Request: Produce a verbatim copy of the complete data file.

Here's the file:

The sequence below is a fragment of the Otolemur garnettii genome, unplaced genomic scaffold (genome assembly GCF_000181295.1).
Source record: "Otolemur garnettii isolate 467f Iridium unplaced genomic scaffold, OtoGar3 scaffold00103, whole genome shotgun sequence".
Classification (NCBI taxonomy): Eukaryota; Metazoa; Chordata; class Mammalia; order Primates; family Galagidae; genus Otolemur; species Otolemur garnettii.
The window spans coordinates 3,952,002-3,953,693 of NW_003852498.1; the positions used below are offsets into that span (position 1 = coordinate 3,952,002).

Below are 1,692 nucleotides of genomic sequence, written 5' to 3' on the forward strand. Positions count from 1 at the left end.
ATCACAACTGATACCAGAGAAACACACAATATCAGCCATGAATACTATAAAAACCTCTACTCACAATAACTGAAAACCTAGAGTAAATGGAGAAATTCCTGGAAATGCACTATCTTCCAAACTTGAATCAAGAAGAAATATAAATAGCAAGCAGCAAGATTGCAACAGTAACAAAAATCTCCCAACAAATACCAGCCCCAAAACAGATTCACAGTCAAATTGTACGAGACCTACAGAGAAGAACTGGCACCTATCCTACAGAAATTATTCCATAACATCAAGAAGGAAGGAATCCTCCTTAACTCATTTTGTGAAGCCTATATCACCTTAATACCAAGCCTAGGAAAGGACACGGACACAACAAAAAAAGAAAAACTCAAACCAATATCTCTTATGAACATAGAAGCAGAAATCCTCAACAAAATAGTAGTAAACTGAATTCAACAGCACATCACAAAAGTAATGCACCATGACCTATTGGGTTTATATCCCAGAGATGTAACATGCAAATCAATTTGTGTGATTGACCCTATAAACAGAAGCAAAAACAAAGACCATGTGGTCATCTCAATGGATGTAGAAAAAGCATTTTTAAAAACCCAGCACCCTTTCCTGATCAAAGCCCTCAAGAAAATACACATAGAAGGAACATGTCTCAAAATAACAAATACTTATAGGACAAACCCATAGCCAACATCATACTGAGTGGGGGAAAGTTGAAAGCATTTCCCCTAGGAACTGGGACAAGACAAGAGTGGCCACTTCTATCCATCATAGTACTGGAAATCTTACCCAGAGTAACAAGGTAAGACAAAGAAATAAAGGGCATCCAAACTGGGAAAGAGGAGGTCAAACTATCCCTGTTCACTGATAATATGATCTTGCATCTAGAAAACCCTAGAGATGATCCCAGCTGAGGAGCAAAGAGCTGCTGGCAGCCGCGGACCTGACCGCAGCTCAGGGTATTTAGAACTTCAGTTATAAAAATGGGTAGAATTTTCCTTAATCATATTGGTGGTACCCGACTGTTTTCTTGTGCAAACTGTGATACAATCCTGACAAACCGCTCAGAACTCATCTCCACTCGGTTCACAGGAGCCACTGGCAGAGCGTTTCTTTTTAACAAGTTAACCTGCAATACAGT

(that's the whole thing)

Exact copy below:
The sequence below is a fragment of the Otolemur garnettii genome, unplaced genomic scaffold (genome assembly GCF_000181295.1).
Source record: "Otolemur garnettii isolate 467f Iridium unplaced genomic scaffold, OtoGar3 scaffold00103, whole genome shotgun sequence".
Classification (NCBI taxonomy): Eukaryota; Metazoa; Chordata; class Mammalia; order Primates; family Galagidae; genus Otolemur; species Otolemur garnettii.
The window spans coordinates 3,952,002-3,953,693 of NW_003852498.1; the positions used below are offsets into that span (position 1 = coordinate 3,952,002).

Below are 1,692 nucleotides of genomic sequence, written 5' to 3' on the forward strand. Positions count from 1 at the left end.
ATCACAACTGATACCAGAGAAACACACAATATCAGCCATGAATACTATAAAAACCTCTACTCACAATAACTGAAAACCTAGAGTAAATGGAGAAATTCCTGGAAATGCACTATCTTCCAAACTTGAATCAAGAAGAAATATAAATAGCAAGCAGCAAGATTGCAACAGTAACAAAAATCTCCCAACAAATACCAGCCCCAAAACAGATTCACAGTCAAATTGTACGAGACCTACAGAGAAGAACTGGCACCTATCCTACAGAAATTATTCCATAACATCAAGAAGGAAGGAATCCTCCTTAACTCATTTTGTGAAGCCTATATCACCTTAATACCAAGCCTAGGAAAGGACACGGACACAACAAAAAAAGAAAAACTCAAACCAATATCTCTTATGAACATAGAAGCAGAAATCCTCAACAAAATAGTAGTAAACTGAATTCAACAGCACATCACAAAAGTAATGCACCATGACCTATTGGGTTTATATCCCAGAGATGTAACATGCAAATCAATTTGTGTGATTGACCCTATAAACAGAAGCAAAAACAAAGACCATGTGGTCATCTCAATGGATGTAGAAAAAGCATTTTTAAAAACCCAGCACCCTTTCCTGATCAAAGCCCTCAAGAAAATACACATAGAAGGAACATGTCTCAAAATAACAAATACTTATAGGACAAACCCATAGCCAACATCATACTGAGTGGGGGAAAGTTGAAAGCATTTCCCCTAGGAACTGGGACAAGACAAGAGTGGCCACTTCTATCCATCATAGTACTGGAAATCTTACCCAGAGTAACAAGGTAAGACAAAGAAATAAAGGGCATCCAAACTGGGAAAGAGGAGGTCAAACTATCCCTGTTCACTGATAATATGATCTTGCATCTAGAAAACCCTAGAGATGATCCCAGCTGAGGAGCAAAGAGCTGCTGGCAGCCGCGGACCTGACCGCAGCTCAGGGTATTTAGAACTTCAGTTATAAAAATGGGTAGAATTTTCCTTAATCATATTGGTGGTACCCGACTGTTTTCTTGTGCAAACTGTGATACAATCCTGACAAACCGCTCAGAACTCATCTCCACTCGGTTCACAGGAGCCACTGGCAGAGCGTTTCTTTTTAACAAGTTAACCTGCAATACAGT